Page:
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By Courtney Naliboff
Flying makes me nervous. It never used to, but a few years ago on a bumpy trip back from England, I lost my faith in the Bernoulli principle. I used to pop a Xanax and snooze my way through the anxiety, but now that I’m a parent, I need to stay awake and alert to tend to my daughter on flights.
Without my sedative crutch, I turned to superstition to get me through a cross-country flight to California this winter. I bought a little silver hamsa necklace with an elegant branch and leaf design on the palm. I put it on before we left our island home in Maine for the airport, and haven’t taken it off. If the Evil Eye had any designs on our airplane, we’d be covered.
We got through the flight (Penrose is a much better traveler than I am these days) and landed in the warm embrace of my husband’s extended family, all of whom live in Southern California. His mother’s side is from Guatemala and his father’s side is Italian and German. Dozens of them descended on his childhood home for the holidays, drawn by Penrose’s presence.
She sat on my lap and met relative after relative, warming up slowly to each new person. When she got overwhelmed, she would turn into me and often hold my hamsa in her hand.
“This?” she asked.
“It’s my hamsa,” I answered.
“Ham,” she replied, touching it gently.
Beyond the irony of her abbreviation for the symbol, she began to connect my necklace to the jewelry of others.
“Abue ham?” she asked, wondering if her grandmother had a similar necklace.
“Abuela doesn’t wear a hamsa; sometimes she wears a cross,” I said. “I wear a hamsa because I’m Jewish. Abue wears a cross sometimes because she’s Catholic.”
“That’s right, Mommy’s Jewish.”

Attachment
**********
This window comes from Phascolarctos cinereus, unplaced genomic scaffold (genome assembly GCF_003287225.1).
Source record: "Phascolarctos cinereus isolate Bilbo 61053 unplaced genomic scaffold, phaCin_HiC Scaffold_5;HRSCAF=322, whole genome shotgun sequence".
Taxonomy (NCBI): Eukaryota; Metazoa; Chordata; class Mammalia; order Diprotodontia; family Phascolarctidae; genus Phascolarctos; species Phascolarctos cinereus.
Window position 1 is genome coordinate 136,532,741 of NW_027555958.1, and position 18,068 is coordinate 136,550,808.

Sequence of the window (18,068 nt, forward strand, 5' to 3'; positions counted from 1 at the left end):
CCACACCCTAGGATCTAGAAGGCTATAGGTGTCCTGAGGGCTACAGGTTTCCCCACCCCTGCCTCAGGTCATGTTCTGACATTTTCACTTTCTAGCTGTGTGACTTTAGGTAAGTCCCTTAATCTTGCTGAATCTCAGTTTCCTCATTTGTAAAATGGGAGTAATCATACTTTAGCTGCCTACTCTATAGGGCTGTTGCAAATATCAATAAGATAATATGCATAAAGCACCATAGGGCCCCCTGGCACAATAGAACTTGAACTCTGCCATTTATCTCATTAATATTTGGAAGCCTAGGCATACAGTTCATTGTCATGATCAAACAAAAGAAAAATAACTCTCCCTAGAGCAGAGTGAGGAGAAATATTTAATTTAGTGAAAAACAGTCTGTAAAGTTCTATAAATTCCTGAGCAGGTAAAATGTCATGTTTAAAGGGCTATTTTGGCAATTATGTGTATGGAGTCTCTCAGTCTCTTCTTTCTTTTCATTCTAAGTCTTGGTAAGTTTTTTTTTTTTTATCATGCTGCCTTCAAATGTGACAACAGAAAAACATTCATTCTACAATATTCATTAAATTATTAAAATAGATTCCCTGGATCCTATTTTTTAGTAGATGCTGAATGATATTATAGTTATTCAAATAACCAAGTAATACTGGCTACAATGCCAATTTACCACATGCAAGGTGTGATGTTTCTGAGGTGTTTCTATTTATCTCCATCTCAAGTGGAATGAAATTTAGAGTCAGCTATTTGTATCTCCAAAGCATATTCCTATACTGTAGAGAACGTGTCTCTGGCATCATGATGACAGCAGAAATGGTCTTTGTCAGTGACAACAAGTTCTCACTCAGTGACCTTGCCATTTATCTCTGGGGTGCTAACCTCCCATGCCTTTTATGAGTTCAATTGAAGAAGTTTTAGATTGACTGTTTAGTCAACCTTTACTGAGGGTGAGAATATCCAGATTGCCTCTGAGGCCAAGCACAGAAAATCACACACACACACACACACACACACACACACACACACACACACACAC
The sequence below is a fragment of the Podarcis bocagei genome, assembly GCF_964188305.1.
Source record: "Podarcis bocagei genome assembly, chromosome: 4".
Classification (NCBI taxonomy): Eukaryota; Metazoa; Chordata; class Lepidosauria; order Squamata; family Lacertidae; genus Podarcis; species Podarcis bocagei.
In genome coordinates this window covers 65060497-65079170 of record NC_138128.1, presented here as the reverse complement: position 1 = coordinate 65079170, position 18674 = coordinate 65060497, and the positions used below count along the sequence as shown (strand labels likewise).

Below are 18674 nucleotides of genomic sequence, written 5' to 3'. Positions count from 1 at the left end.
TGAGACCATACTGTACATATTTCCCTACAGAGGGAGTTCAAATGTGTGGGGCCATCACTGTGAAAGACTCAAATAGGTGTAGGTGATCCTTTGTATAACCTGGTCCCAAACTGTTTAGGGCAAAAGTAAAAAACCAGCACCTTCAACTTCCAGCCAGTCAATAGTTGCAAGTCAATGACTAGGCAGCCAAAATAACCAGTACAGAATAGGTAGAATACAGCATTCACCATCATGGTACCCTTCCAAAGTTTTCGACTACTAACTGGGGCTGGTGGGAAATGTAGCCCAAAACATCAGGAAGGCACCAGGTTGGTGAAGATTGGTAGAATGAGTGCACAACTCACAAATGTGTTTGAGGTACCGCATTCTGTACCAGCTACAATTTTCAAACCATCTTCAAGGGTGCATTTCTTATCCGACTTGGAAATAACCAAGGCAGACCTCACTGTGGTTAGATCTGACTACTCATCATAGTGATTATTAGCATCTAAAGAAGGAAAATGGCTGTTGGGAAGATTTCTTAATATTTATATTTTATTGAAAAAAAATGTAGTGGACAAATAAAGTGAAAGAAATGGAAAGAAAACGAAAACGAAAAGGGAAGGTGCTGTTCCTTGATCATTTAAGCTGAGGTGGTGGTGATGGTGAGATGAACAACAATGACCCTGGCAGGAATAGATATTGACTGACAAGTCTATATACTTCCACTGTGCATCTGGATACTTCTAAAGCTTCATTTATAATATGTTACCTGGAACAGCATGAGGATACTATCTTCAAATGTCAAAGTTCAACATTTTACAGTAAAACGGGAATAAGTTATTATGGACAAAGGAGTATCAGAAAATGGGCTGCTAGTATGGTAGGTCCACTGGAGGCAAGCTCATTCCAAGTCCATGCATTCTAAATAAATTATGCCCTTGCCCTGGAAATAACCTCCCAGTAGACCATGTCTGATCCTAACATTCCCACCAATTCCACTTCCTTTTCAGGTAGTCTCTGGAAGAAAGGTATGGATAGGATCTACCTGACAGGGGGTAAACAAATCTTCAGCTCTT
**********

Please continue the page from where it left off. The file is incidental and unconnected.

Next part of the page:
“Me joosh?” she asked, pressing a palm to her chest.
“Yes, you’re Jewish too.”
“No, Daddy’s not Jewish.”
Although this was Penrose’s second holiday season, and she was enthusiastic about candles, latkes, and matzah balls (and Christmas tree lights and wrapping paper), it hadn’t yet occurred to me to talk to her about our Jewish identity, and how that differed from her father’s side of the family.
As a secular humanist, I haven’t imbued our day-to-day life with Jewish rituals. My husband doesn’t practice any elements of Christianity, and we are planning to celebrate Hanukkah, Passover, and Rosh Hashanah. When we are in Maine for Christmas, we often attend the Lessons and Carols service as musicians and enjoy the quiet evening of storytelling and song, but we’re hoping to avoid the Santa and tree elements of the holiday. We often talked about the fact that Penrose would be the island’s first Jewish child, and my excitement—and anxiety—about that. I wanted to find a way to start explaining to Penrose what it actually meant to be “joosh” other than wearing jewelry. But I wasn’t sure what she would understand at 20 months old.
“To me, being Jewish means that we are connected back thousands of years to strong people who fight for what they believe in,” I said. “We help people and we work to fix the world. We never stop learning. We celebrate holidays that remind us of our freedom. We eat delicious things.”
She nodded and squirmed off my lap to find her abuela. Over time, we’ll continue the conversation. She likes to look in the Union Haggadahs I inherited from my grandfather and pretends to read the prayers out loud. She would be perfectly happy eating latkes every night, and asks to see my hamsa when it’s hidden under a sweater. Every night, especially, for some reason, when she’s singing “Bow wow wow, whose dog are thou?” she runs through the list of Jewish family members.